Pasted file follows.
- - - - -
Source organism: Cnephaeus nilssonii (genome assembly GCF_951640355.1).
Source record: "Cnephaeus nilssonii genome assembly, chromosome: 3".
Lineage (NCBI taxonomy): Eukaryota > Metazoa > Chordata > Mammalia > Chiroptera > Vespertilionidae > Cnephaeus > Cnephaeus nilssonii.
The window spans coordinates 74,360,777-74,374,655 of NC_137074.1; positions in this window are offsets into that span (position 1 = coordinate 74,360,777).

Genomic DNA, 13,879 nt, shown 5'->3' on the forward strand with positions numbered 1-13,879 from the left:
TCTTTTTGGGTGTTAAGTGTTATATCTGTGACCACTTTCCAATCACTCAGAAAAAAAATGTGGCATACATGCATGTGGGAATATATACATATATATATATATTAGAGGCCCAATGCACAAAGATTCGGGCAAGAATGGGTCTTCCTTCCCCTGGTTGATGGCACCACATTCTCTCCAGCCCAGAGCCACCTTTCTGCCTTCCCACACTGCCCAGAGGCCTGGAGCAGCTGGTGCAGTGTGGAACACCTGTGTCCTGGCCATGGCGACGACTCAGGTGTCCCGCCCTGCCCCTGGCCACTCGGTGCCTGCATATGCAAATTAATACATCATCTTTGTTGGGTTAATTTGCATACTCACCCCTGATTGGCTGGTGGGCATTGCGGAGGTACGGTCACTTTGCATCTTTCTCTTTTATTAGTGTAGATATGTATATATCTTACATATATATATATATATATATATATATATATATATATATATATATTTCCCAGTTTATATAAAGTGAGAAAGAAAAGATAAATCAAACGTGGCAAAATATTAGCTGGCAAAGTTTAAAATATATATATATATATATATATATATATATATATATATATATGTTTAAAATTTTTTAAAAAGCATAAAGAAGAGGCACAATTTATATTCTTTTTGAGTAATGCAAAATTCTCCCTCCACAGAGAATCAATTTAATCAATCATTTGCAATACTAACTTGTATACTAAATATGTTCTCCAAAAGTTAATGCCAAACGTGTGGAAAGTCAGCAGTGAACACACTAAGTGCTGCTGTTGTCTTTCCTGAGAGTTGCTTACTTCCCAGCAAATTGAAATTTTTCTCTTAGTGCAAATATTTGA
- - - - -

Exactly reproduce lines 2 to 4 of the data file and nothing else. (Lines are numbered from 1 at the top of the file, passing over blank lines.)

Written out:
Source record: "Cnephaeus nilssonii genome assembly, chromosome: 3".
Lineage (NCBI taxonomy): Eukaryota > Metazoa > Chordata > Mammalia > Chiroptera > Vespertilionidae > Cnephaeus > Cnephaeus nilssonii.
The window spans coordinates 74,360,777-74,374,655 of NC_137074.1; positions in this window are offsets into that span (position 1 = coordinate 74,360,777).